Could St. Mary's Aussie connection run dry?
Updated 1:30 pm, Sunday, November 18, 2012
New Year's Eve 2011, late afternoon, in a near-empty Firestone Fieldhouse in Malibu: St. Mary's forward Mitchell Young whips an outlet pass to point guard Matthew Dellavedova. Trailed by guard Jorden Page, Dellavedova crashes the lane and fires a pass to an open Page in the left corner. The sophomore guard plants his feet and effortlessly buries a three-pointer.
The trio, all alums of the elite Australian Institute of Sport, executed a perfect transition basket to stretch a comfortable lead over Pepperdine. One supporter waved an Australian flag upside down while the Gaels' contingent chanted "Aussie! Aussie! Aussie! Oi! Oi! Oi!" Even on the road, St. Mary's fans celebrate their beloved Australian players.
So what exactly would St. Mary's basketball be without the Aussies? Head coach Randy Bennett soon might know.
Even with Dellavedova leading the race for West Coast Conference Player of the Year and a television deal that carries St. Mary's games throughout the Commonwealth, the flow of Aussie players might run dry.
And one of the men who helped open the spigot, current AIS head coach Ian Stacker, could be the one to cut off the supply.
Ask Bennett how the first Australian came to St. Mary's, and he'll chalk it up to a stroke of good luck.
Bennett inherited a team that won two games in 2000-2001 and had a roster spot to fill. He liked what he saw in Adam Caporn, a lanky AIS guard he knew only as a fleeting image on his TV screen.
"It was a fluke deal in August. There was this guy in Australia that wanted to play. We needed a guard," Bennett said. "I told him school was starting and asked if he was coming or not."
Ten years after that impulsive offer, Bennett employs Caporn as an assistant coach.
Bennett also was able to reel in Caporn's friend, fellow AIS alum Daniel Kickert. The Melbourne power forward would become the school's all-time leading scorer and now plays in Poland. Bennett had landed two quality players, but his inroads into Australia remained unclear.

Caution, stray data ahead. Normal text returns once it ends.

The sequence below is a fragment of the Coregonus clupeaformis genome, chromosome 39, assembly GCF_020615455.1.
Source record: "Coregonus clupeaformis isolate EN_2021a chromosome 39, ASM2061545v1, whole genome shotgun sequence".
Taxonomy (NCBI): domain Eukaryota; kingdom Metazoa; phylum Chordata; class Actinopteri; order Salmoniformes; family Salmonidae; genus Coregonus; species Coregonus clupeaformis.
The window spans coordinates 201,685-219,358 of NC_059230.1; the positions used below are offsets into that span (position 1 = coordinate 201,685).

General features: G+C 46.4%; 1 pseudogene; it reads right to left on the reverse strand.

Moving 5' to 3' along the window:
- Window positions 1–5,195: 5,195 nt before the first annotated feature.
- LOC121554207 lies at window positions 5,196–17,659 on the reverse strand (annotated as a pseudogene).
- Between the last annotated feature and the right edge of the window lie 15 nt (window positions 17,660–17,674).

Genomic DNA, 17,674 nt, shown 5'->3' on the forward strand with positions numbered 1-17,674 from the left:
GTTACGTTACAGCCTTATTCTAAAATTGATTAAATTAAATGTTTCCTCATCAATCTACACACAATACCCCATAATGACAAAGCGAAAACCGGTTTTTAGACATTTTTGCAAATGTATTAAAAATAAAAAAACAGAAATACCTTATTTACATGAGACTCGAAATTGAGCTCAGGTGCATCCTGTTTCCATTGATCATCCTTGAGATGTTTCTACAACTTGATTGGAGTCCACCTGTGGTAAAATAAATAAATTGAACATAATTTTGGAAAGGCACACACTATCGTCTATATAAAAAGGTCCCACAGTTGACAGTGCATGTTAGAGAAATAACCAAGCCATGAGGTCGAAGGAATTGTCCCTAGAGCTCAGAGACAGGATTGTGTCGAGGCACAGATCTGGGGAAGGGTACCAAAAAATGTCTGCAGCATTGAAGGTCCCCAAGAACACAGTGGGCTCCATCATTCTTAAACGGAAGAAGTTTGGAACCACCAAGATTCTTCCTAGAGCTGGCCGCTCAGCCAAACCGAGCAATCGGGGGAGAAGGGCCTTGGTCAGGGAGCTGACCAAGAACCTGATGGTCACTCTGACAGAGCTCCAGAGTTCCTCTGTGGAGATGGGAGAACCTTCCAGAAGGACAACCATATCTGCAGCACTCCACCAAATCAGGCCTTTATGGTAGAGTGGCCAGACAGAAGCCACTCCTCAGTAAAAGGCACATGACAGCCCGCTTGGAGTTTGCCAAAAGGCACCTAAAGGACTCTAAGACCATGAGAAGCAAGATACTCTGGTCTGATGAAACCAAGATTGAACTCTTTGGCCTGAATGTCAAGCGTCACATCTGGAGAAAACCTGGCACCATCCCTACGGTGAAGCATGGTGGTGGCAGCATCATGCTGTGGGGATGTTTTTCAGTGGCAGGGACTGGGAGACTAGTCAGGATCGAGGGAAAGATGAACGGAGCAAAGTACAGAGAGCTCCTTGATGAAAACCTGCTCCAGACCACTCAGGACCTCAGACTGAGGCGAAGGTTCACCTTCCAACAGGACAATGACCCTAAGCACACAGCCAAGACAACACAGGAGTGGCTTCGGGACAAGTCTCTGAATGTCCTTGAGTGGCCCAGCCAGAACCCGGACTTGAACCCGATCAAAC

It would be another Melbourne figure, David Patrick, who would cement the Gaels' place in the Australian basketball community. Now a personnel scout for the Houston Rockets, Patrick helped deliver Patty Mills, the two-time All-WCC selection and future Portland Trail Blazers guard who would change the face of Bennett's program.
"Once we got Mills, the floodgates opened," Bennett said.
Patrick traveled his own unique path to American basketball. He arrived in the United States in 1994 before his senior year of high school after touring with the Australian junior national team, which then was coached by Stacker.
Patrick was determined to play American college basketball, and enrolled at Chapel Trafton High School in Baton Rouge, La., where J.P. Piper was head coach. In his lone high school season in the United States, Patrick was named the Louisiana Player of the Year and led Piper's Tigers to the Class A state quarterfinals.
From Patrick to Patty
A decade later, Piper hired Patrick to help import Australian talent to Nicholls State.
"I think (the pipeline) is huge," Piper said. Australian players "are so grateful for the opportunity because they don't get access to gyms like kids in the U.S. do. When they get in the gym, they are usually being coached in a formal setting. They don't come with all the bad habits."
With a notebook and a well-rehearsed recruiting pitch, Patrick took a seat at the 2005 Australian National Championships in Perth.
Watching the top young Australian players compete for a title, Patrick struck up a conversation with St. Mary's assistant coach Dan Shell. Shell said the Gaels were pursuing Mills, the most sought-after player in the tournament. Patrick had befriended Mills years earlier when Mills was a ballboy for Patrick's Canberra Cannons of the National Basketball League.